The patient was a 7 year old male who fell from a high bar at gymnastics sustaining a type 3 supracondylar humerus fracture on. He was treated with closed reduction and percutaneous pinning surgery by the pediatric orthopedic surgeon. He was seen in clinic for follow-up by the surgeon and had pins removed on approximately 30 days post-operatively. He developed cubitus varus hyperextension malunion of his elbow fracture.
Was there a breach in the standard of care that resulted in the cubitus varus hyperextension malunion? What errors occurred during and after the surgery that resulted in the malunion? Should the doctor have been able to diagnose the issue from the follow up visit?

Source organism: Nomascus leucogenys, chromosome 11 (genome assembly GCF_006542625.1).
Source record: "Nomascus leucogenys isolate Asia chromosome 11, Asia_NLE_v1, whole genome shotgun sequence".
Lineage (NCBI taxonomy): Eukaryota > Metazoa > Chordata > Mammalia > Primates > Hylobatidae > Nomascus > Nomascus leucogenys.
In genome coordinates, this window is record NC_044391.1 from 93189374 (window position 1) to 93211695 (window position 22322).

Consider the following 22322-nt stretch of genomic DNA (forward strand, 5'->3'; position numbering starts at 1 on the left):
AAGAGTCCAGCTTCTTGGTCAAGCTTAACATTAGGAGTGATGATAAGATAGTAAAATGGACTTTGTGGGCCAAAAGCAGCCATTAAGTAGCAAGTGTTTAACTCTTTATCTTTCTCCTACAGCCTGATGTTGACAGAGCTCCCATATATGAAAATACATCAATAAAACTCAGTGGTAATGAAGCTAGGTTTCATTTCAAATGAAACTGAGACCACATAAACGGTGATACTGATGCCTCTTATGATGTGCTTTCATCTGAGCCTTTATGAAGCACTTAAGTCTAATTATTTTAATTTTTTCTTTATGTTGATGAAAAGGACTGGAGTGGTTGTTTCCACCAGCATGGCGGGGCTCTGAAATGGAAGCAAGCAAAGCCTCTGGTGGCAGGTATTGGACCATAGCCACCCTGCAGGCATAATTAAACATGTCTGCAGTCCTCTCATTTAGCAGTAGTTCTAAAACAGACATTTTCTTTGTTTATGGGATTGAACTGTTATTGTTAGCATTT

An AMFS Pediatric Orthopedic Surgery expert reviewed this matter and opined that, to a reasonable degree of medical certainty, the surgeon violated the medical standard of care in the performance of the closed reduction and percutaneous pinning surgery. While the reduction was adequate, the pinning did not cross the fracture site and therefore could not stabilize the fracture. The fluoroscopy images taken on the date of surgery and the radiographs from one and two weeks subsequent to surgery demonstrate that the pins were placed above the fracture site. Thus, the pins did not engage the distal fragment, did not cross the fracture site, and did not stabilize the fracture. The inadequate pinning of the fracture allowed the fracture to displace to a varus and hyperextension position. The patient has a complication of cubitus varus and extension malunion. There is substantial deformity noted on both radiographs and on the clinical photos. On physical examination by another surgeon, he was noted to have obvious deformity, hyperextension, and lack of flexion. This deformity is unlikely to remodel. He will have cosmetic deformity. He will have functional limitations with hyperextension and lack of flexion. He will have difficulty with weight bearing sports such as gymnastics. He is at increased risk for lateral condyle fracture. He will likely require corrective surgery which would involve distal humerus osteotomy. This is a complex upper extremity deformity corrective surgery that has risks of neurovascular injury, non-union, malunion, and stiffness.